Red Bull boss Christian Horner plans a fresh push to scrap rules limiting drivers to three engines per year from 2018, in the wake of the Italian Grand Prix grid penalty farce.
Formula 1 found itself being criticised by fans ahead of the Monza race when nine drivers were handed grid penalties for either engine or gearbox changes.
That situation has prompted fears that things could get even worse in the future as F1's rules get tougher, with each driver restricted to just three engines per campaign from the start of next year.
Earlier this year, Horner tried to get F1's Strategy Group to abandon that plan and keep the current four-engine limit in place – but his efforts did not get enough support.
However, in the wake of the Monza situation, Horner says he will raise the matter again when F1's Strategy Group meets in the next few weeks.
He thinks it should be a priority for F1 chiefs to change things to better cope with the ever complicated V6 turbo hybrids.
"I think this engine has done nothing positive for Formula 1 since it was introduced," said Horner, who has long been critical of the turbo engine rules that came in for 2014.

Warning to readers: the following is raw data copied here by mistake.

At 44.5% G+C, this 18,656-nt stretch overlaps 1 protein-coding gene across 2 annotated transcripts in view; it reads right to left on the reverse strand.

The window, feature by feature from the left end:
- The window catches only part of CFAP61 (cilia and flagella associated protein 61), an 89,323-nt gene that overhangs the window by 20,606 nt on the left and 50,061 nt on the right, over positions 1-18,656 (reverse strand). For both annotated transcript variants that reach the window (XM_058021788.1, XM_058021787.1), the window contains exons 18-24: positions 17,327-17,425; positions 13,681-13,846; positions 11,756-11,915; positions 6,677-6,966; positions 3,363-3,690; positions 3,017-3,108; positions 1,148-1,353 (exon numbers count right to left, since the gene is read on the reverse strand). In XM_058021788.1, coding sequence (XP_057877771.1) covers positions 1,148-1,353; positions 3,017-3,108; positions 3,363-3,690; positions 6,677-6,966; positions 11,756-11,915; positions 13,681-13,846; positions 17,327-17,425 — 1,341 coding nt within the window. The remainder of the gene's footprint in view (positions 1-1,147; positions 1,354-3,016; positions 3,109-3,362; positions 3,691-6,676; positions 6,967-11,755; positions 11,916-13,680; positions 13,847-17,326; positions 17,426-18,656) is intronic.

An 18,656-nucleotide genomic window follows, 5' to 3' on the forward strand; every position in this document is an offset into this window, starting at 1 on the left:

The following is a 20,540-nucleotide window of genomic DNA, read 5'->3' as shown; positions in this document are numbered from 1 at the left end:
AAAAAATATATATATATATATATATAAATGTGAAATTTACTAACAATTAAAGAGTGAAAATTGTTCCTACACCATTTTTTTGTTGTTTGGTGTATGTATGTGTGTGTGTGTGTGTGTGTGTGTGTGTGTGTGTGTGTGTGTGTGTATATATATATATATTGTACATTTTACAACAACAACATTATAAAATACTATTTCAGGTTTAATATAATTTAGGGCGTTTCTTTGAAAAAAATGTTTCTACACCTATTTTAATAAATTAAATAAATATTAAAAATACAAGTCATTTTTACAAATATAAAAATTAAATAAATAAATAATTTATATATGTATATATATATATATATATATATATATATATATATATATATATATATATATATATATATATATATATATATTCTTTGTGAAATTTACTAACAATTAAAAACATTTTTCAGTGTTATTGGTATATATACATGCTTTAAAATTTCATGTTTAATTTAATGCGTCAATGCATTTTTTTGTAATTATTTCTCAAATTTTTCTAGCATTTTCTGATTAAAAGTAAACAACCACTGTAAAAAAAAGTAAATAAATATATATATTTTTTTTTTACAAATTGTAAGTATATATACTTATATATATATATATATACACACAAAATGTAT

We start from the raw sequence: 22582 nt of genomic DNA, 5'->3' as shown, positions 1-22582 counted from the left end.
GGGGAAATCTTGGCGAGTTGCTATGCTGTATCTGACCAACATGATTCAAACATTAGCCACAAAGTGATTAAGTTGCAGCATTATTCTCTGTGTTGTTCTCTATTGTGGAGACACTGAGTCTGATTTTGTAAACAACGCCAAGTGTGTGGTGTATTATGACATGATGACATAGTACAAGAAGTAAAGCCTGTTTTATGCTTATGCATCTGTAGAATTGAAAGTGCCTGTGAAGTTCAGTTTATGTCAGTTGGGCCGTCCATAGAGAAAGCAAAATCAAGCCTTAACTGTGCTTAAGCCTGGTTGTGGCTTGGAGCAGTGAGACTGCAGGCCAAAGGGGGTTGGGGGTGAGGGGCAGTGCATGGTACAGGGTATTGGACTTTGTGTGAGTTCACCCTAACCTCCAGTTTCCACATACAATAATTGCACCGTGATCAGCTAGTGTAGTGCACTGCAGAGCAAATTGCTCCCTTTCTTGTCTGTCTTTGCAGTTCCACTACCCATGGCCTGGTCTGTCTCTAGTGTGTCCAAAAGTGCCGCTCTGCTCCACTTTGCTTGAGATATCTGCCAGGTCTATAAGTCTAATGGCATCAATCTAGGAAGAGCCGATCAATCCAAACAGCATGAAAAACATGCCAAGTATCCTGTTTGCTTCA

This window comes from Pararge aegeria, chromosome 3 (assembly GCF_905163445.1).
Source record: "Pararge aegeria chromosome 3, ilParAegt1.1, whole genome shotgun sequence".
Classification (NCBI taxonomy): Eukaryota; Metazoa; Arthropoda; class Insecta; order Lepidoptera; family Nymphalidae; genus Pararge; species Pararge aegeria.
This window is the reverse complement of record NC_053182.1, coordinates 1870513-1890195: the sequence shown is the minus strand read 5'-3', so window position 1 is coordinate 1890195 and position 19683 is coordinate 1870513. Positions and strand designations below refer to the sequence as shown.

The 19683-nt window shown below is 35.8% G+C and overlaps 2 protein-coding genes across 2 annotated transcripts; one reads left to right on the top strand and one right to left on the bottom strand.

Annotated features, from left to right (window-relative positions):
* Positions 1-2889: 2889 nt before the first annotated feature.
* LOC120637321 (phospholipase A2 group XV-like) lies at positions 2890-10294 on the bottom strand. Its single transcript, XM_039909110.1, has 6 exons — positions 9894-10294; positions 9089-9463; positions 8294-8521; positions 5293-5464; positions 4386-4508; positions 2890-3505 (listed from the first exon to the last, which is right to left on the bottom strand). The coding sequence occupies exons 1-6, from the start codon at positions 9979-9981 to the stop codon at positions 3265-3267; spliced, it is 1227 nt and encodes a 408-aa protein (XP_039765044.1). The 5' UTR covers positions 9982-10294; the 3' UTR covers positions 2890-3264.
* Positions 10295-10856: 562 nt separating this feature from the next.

"What concerns me is that we are now going to three engines for next year with more races. And to me, that should be number one of the agenda at the next Strategy Group meeting.
"I tried to get it changed at an earlier meeting in the year, but there was no support for it. I would hope that there would now be a different outcome, with teams staring down the barrel of further penalties between now and the end of the year."
As well as scrapping the move to go down to three engines, Horner believes that serious thought needs to be given to a new system for grid penalties, with the current structure unpopular with those in the sport as well as fans.
"It is hard enough for us to understand," he said. "Even going to the grid, we were trying to work out if we were going to be 12th or 13th, because [Sergio] Perez had picked up a penalty but we didn't know if he had picked it up before or after somebody. So it is too confusing.
"I think there needs to be a serious look at to see whether there is a better way of penalising a manufacturer or an entrant, constructor, as opposed to messing around with the grid, because I think it will only get worse. It will be a shame to see this championship decided on grid penalties."
The idea to reduce the number of engines used per season was originally intended as a way to help reduce costs.
However, manufacturers are now finding that delivering long-life components – and proofing them on dynos – is actually not turning out to be any cheaper.
Horner has gone as far as suggesting that F1 may be better off actually allowing more engines to be used.
"The whole purpose of this limitation in engines was also cost saving, but of course it is not saving the costs," he said. "The engines are going on a world tour anyway, they are being used and you are just incurring penalties as a result.
"Perhaps we need to get back to an equitable balance – perhaps five engines is the right number rather than four going to three."